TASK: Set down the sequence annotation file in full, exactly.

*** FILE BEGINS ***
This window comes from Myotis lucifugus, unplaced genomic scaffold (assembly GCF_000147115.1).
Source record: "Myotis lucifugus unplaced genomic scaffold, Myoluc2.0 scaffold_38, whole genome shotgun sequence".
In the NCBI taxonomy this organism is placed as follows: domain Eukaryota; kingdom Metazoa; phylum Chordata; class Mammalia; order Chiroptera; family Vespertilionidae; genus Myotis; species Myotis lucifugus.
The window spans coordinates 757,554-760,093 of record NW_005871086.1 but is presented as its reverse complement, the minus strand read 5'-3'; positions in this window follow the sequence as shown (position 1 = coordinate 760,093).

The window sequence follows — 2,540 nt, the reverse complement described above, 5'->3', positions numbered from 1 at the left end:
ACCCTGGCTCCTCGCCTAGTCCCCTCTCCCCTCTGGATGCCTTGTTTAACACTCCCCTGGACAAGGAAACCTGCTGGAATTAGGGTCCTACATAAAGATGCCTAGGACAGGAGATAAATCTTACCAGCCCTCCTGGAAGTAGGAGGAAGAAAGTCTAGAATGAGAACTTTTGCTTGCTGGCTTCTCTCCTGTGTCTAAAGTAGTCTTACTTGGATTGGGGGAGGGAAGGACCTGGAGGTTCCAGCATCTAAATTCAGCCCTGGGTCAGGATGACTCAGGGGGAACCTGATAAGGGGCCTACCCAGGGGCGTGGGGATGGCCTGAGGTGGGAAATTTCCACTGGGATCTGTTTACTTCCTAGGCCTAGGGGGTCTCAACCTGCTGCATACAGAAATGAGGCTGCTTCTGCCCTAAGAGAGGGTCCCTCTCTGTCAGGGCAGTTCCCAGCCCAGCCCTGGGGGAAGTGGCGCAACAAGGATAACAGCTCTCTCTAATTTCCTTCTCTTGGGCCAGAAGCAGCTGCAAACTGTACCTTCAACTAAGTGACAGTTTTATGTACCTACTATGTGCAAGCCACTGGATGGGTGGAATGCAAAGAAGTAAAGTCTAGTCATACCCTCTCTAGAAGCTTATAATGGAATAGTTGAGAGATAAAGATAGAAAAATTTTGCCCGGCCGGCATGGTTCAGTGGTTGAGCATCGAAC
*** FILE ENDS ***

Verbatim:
This window comes from Myotis lucifugus, unplaced genomic scaffold (assembly GCF_000147115.1).
Source record: "Myotis lucifugus unplaced genomic scaffold, Myoluc2.0 scaffold_38, whole genome shotgun sequence".
In the NCBI taxonomy this organism is placed as follows: domain Eukaryota; kingdom Metazoa; phylum Chordata; class Mammalia; order Chiroptera; family Vespertilionidae; genus Myotis; species Myotis lucifugus.
The window spans coordinates 757,554-760,093 of record NW_005871086.1 but is presented as its reverse complement, the minus strand read 5'-3'; positions in this window follow the sequence as shown (position 1 = coordinate 760,093).

The window sequence follows — 2,540 nt, the reverse complement described above, 5'->3', positions numbered from 1 at the left end:
ACCCTGGCTCCTCGCCTAGTCCCCTCTCCCCTCTGGATGCCTTGTTTAACACTCCCCTGGACAAGGAAACCTGCTGGAATTAGGGTCCTACATAAAGATGCCTAGGACAGGAGATAAATCTTACCAGCCCTCCTGGAAGTAGGAGGAAGAAAGTCTAGAATGAGAACTTTTGCTTGCTGGCTTCTCTCCTGTGTCTAAAGTAGTCTTACTTGGATTGGGGGAGGGAAGGACCTGGAGGTTCCAGCATCTAAATTCAGCCCTGGGTCAGGATGACTCAGGGGGAACCTGATAAGGGGCCTACCCAGGGGCGTGGGGATGGCCTGAGGTGGGAAATTTCCACTGGGATCTGTTTACTTCCTAGGCCTAGGGGGTCTCAACCTGCTGCATACAGAAATGAGGCTGCTTCTGCCCTAAGAGAGGGTCCCTCTCTGTCAGGGCAGTTCCCAGCCCAGCCCTGGGGGAAGTGGCGCAACAAGGATAACAGCTCTCTCTAATTTCCTTCTCTTGGGCCAGAAGCAGCTGCAAACTGTACCTTCAACTAAGTGACAGTTTTATGTACCTACTATGTGCAAGCCACTGGATGGGTGGAATGCAAAGAAGTAAAGTCTAGTCATACCCTCTCTAGAAGCTTATAATGGAATAGTTGAGAGATAAAGATAGAAAAATTTTGCCCGGCCGGCATGGTTCAGTGGTTGAGCATCGAAC